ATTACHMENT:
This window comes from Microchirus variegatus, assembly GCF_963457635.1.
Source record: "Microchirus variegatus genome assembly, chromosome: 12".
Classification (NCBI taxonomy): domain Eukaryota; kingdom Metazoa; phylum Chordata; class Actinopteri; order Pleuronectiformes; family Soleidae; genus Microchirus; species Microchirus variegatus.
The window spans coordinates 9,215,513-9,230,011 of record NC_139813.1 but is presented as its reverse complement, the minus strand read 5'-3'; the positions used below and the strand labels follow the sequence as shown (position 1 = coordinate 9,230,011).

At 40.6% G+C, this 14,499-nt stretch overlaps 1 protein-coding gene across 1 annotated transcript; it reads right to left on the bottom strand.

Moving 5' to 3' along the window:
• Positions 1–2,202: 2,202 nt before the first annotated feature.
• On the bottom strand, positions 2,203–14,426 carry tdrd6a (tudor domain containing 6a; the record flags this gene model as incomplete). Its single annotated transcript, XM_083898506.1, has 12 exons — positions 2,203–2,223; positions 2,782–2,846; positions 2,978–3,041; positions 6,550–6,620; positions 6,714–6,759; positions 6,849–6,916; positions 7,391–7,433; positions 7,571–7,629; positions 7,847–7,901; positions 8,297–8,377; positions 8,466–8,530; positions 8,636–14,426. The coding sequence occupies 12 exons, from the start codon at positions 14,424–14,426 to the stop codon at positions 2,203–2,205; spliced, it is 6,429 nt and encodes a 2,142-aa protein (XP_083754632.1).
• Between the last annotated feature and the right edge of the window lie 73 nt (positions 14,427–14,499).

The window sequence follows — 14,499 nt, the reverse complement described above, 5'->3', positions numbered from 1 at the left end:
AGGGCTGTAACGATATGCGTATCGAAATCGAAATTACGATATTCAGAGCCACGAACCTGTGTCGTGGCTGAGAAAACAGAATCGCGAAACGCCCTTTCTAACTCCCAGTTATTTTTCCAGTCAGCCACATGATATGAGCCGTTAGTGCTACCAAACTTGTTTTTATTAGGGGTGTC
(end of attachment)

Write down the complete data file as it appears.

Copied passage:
This window comes from Microchirus variegatus, assembly GCF_963457635.1.
Source record: "Microchirus variegatus genome assembly, chromosome: 12".
Classification (NCBI taxonomy): domain Eukaryota; kingdom Metazoa; phylum Chordata; class Actinopteri; order Pleuronectiformes; family Soleidae; genus Microchirus; species Microchirus variegatus.
The window spans coordinates 9,215,513-9,230,011 of record NC_139813.1 but is presented as its reverse complement, the minus strand read 5'-3'; the positions used below and the strand labels follow the sequence as shown (position 1 = coordinate 9,230,011).

At 40.6% G+C, this 14,499-nt stretch overlaps 1 protein-coding gene across 1 annotated transcript; it reads right to left on the bottom strand.

Moving 5' to 3' along the window:
• Positions 1–2,202: 2,202 nt before the first annotated feature.
• On the bottom strand, positions 2,203–14,426 carry tdrd6a (tudor domain containing 6a; the record flags this gene model as incomplete). Its single annotated transcript, XM_083898506.1, has 12 exons — positions 2,203–2,223; positions 2,782–2,846; positions 2,978–3,041; positions 6,550–6,620; positions 6,714–6,759; positions 6,849–6,916; positions 7,391–7,433; positions 7,571–7,629; positions 7,847–7,901; positions 8,297–8,377; positions 8,466–8,530; positions 8,636–14,426. The coding sequence occupies 12 exons, from the start codon at positions 14,424–14,426 to the stop codon at positions 2,203–2,205; spliced, it is 6,429 nt and encodes a 2,142-aa protein (XP_083754632.1).
• Between the last annotated feature and the right edge of the window lie 73 nt (positions 14,427–14,499).

The window sequence follows — 14,499 nt, the reverse complement described above, 5'->3', positions numbered from 1 at the left end:
AGGGCTGTAACGATATGCGTATCGAAATCGAAATTACGATATTCAGAGCCACGAACCTGTGTCGTGGCTGAGAAAACAGAATCGCGAAACGCCCTTTCTAACTCCCAGTTATTTTTCCAGTCAGCCACATGATATGAGCCGTTAGTGCTACCAAACTTGTTTTTATTAGGGGTGTC